A transfer of a software system from a party responsible for its development to a party responsible for its maintenance is referred to as software system handover or transition. It does not only include a transfer of a software system or system part, but also a transfer of all the knowledge, experience and responsibilities that are required for managing the system during a software system lifecycle. It is a complex process overarching many different processes such as development, testing, version and configuration management, deployment, and maintenance, just to mention a few.
Handover is a critical process in the software lifecycle and it is important that it is performed as smoothly as possible. It can become very expensive and protracted if the organizations are not well prepared for performing it. The productivity of the groups taking over the system and the quality of their outputs may be strongly dependent on how handover is performed. Overall, failing to transfer software systems may lead to loss of productivity, loss of maintainer credibility, loss of system and maintenance process quality, and sometimes, even loss of business. Therefore, a good handover process model is imperative and critical for planning for and managing transition and for alleviating many transition problems.
Regrettably, the issue of the software handover is still a strongly under-researched and neglected domain. There still do not exist any up-to date handover process models that designate important features of a handover process. So far, the research community has not paid much attention to this particular process domain. The published handover process models are either too old or they deal with handover on a very general level.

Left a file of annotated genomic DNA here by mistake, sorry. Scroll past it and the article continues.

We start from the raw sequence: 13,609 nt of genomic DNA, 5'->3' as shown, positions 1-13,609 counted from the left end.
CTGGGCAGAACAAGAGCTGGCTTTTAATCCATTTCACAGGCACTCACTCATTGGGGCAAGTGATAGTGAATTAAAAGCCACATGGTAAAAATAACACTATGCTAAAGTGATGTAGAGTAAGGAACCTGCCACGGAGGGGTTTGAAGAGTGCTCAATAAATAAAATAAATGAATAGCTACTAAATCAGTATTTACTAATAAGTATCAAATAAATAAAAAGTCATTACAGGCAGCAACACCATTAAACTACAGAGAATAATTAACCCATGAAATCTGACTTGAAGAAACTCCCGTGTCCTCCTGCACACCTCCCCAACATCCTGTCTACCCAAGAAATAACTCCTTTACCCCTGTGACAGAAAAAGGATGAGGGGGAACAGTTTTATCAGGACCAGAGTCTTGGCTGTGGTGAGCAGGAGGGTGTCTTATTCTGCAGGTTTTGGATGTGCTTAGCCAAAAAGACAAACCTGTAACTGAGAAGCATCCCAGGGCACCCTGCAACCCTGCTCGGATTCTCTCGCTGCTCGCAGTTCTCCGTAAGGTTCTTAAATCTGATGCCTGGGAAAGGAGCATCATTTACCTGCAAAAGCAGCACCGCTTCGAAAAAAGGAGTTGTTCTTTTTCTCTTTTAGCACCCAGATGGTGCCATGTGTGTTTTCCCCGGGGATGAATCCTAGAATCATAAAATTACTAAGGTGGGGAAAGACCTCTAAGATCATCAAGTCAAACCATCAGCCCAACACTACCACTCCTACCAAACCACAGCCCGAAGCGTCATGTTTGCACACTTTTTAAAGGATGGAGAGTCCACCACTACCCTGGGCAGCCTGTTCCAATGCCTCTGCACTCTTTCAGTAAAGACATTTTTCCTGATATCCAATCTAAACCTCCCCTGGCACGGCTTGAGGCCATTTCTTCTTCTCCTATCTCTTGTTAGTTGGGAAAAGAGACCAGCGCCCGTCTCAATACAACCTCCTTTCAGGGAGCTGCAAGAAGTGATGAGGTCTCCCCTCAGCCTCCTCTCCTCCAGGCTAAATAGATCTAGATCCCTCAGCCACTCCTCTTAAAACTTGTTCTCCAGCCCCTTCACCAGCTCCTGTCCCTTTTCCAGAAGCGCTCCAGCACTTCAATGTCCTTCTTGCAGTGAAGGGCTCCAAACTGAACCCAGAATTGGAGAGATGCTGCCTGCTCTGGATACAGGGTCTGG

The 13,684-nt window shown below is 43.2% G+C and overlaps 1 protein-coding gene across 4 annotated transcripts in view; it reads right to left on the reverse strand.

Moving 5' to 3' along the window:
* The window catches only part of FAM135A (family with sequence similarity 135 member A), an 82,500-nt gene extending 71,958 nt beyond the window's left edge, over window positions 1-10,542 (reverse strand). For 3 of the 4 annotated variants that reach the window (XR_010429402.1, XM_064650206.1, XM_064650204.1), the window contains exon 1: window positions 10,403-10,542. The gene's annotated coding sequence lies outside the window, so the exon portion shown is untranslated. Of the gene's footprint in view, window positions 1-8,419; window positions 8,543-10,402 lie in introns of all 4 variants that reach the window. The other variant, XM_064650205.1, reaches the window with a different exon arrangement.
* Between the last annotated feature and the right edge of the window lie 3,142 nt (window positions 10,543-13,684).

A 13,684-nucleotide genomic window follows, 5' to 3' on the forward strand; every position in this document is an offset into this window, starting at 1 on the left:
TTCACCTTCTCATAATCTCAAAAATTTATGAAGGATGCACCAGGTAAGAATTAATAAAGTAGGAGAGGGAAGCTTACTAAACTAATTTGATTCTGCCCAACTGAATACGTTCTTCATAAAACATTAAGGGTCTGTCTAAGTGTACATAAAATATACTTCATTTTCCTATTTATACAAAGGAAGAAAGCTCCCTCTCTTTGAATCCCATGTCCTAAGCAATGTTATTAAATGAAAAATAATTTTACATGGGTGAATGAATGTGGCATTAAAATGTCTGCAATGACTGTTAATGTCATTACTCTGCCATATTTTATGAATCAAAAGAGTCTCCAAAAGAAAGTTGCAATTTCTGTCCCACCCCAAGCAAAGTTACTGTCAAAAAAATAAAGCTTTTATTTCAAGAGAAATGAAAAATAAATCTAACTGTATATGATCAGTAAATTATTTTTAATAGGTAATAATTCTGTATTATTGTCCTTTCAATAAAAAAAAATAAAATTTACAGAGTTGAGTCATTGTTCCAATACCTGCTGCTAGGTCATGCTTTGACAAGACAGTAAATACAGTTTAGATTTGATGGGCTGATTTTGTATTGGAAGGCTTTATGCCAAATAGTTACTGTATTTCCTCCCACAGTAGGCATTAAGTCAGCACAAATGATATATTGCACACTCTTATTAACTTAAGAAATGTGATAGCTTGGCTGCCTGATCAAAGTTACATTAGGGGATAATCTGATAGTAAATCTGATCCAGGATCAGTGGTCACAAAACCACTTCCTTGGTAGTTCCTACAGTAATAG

In this thesis, we suggest a framework for software system handover that provides a basis for creating handover process models. The framework is called EM3: Handover Framework and it is part of Evolution and Maintenance Management Model (EM3). The framework comprises six major parts: taxonomy of handover activities, handover contexts, handover types, handover roles, handover lifecycle roadmap, and handover guidelines. These parts may be combined in different ways for creating handover process models for specific handover contexts.
The research method used was of qualitative character including explorative case studies and participatory studies. It is based on data collected within 61 companies during which the theory about the handover process domain was explored, evolved and evaluated. The primary research tools used were semi-structured interviews and observation.
EM3: Handover Framework guides organizations in implementing their handover processes and in identifying problems and challenges they may face before, during and after the handover. Organizations can use it to conduct their own handover processes and researchers can further evaluate it in other industrial contexts, extend it, and/or use it for suggesting their own handover process models.
Stockholm: KTH Royal Institute of Technology, 2013. , 150 p.
2013-06-04, Sal D, Forum 100, Isafjordsgatan 39, Kista, Stockholm, 13:00 (English)